Get first element from a dictionary

Note that to call First here is actually to call a Linq extension of IEnumerable, which is implemented by Dictionary<TKey,TValue>. But for a Dictionary, “first” doesn’t have a defined meaning. According to this answer, the last item added ends up being the “First” (in other words, it behaves like a Stack), but that is implementation specific, it’s not the guaranteed behavior. In other words, to assume you’re going to get any defined item by calling First would be to beg for trouble — using it should be treated as akin to getting a random item from the Dictionary, as noted by Bobson below. However, sometimes this is useful, as you just need any item from the Dictionary.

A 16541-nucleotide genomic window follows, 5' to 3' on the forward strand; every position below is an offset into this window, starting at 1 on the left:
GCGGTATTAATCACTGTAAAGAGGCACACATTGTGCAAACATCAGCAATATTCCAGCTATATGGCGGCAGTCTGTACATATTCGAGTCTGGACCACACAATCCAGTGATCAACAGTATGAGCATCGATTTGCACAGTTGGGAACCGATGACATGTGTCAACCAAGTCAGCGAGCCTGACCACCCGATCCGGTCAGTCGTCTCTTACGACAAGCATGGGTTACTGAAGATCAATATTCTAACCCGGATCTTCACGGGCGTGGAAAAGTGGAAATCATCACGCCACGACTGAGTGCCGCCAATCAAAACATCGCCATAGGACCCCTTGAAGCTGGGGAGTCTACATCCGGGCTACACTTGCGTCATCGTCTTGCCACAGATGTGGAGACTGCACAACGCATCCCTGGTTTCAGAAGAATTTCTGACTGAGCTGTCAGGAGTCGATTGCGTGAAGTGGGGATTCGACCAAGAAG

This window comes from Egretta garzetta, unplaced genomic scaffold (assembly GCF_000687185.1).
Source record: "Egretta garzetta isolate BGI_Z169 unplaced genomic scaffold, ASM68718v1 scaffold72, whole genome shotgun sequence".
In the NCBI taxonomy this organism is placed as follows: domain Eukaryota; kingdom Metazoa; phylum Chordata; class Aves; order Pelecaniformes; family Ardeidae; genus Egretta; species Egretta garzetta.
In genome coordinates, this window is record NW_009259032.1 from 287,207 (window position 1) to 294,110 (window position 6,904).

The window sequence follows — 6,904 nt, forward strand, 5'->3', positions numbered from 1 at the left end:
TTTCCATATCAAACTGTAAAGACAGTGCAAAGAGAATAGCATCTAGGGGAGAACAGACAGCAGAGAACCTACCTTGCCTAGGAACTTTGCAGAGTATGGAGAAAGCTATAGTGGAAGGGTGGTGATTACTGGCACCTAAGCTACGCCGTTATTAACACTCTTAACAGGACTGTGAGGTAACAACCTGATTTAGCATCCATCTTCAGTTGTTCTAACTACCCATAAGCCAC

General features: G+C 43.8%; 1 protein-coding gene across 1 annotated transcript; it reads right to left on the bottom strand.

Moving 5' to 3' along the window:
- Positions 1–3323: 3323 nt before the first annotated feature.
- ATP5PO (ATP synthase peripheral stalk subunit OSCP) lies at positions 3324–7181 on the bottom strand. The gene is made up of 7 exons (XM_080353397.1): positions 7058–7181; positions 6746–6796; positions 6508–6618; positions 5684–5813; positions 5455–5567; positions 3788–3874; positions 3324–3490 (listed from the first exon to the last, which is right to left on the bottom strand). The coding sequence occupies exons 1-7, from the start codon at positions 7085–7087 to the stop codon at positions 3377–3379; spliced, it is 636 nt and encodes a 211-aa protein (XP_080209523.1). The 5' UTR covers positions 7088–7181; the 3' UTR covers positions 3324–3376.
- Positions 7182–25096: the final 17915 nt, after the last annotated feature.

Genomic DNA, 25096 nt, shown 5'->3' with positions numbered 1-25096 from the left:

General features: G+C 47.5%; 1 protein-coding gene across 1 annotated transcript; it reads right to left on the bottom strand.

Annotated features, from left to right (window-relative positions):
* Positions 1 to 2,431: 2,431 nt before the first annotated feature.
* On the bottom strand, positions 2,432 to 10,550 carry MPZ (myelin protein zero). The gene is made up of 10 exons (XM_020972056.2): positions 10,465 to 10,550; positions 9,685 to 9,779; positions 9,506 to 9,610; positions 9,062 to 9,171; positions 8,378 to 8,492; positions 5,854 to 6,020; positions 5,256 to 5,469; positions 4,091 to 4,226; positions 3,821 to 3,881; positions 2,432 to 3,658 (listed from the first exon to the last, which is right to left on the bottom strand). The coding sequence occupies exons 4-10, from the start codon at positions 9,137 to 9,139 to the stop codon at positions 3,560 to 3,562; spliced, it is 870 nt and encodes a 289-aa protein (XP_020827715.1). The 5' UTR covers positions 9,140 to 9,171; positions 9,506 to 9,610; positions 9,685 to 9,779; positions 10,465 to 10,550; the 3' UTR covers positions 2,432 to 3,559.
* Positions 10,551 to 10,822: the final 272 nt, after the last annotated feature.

Just use the Linq First():

var first = like.First();
string key = first.Key;
Dictionary<string,string> val = first.Value;

Note that using First on a dictionary gives you a KeyValuePair, in this case KeyValuePair<string, Dictionary<string,string>>.

Note also that you could derive a specific meaning from the use of First by combining it with the Linq OrderBy:

var first = like.OrderBy(kvp => kvp.Key).First();

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